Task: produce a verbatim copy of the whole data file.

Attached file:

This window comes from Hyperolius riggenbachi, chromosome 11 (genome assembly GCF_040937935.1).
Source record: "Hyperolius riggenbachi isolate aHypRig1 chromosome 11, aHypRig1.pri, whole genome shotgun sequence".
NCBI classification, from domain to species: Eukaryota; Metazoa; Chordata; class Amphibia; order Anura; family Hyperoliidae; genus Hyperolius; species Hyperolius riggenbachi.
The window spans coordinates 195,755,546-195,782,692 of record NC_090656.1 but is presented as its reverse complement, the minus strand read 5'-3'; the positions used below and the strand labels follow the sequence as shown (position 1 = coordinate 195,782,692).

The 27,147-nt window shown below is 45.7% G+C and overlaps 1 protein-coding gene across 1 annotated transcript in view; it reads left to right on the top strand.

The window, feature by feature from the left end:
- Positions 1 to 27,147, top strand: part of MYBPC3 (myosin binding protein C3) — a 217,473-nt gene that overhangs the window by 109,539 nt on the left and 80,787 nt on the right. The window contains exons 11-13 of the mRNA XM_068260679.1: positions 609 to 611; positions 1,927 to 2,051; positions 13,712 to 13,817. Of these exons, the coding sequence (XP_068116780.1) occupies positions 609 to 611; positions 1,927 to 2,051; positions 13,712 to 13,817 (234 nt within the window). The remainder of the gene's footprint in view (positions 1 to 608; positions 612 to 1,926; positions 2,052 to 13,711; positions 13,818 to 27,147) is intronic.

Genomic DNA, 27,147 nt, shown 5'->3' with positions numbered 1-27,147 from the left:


This window comes from Hyperolius riggenbachi, chromosome 11 (genome assembly GCF_040937935.1).
Source record: "Hyperolius riggenbachi isolate aHypRig1 chromosome 11, aHypRig1.pri, whole genome shotgun sequence".
NCBI classification, from domain to species: Eukaryota; Metazoa; Chordata; class Amphibia; order Anura; family Hyperoliidae; genus Hyperolius; species Hyperolius riggenbachi.
The window spans coordinates 195,755,546-195,782,692 of record NC_090656.1 but is presented as its reverse complement, the minus strand read 5'-3'; the positions used below and the strand labels follow the sequence as shown (position 1 = coordinate 195,782,692).

The 27,147-nt window shown below is 45.7% G+C and overlaps 1 protein-coding gene across 1 annotated transcript in view; it reads left to right on the top strand.

The window, feature by feature from the left end:
- Positions 1 to 27,147, top strand: part of MYBPC3 (myosin binding protein C3) — a 217,473-nt gene that overhangs the window by 109,539 nt on the left and 80,787 nt on the right. The window contains exons 11-13 of the mRNA XM_068260679.1: positions 609 to 611; positions 1,927 to 2,051; positions 13,712 to 13,817. Of these exons, the coding sequence (XP_068116780.1) occupies positions 609 to 611; positions 1,927 to 2,051; positions 13,712 to 13,817 (234 nt within the window). The remainder of the gene's footprint in view (positions 1 to 608; positions 612 to 1,926; positions 2,052 to 13,711; positions 13,818 to 27,147) is intronic.

Genomic DNA, 27,147 nt, shown 5'->3' with positions numbered 1-27,147 from the left: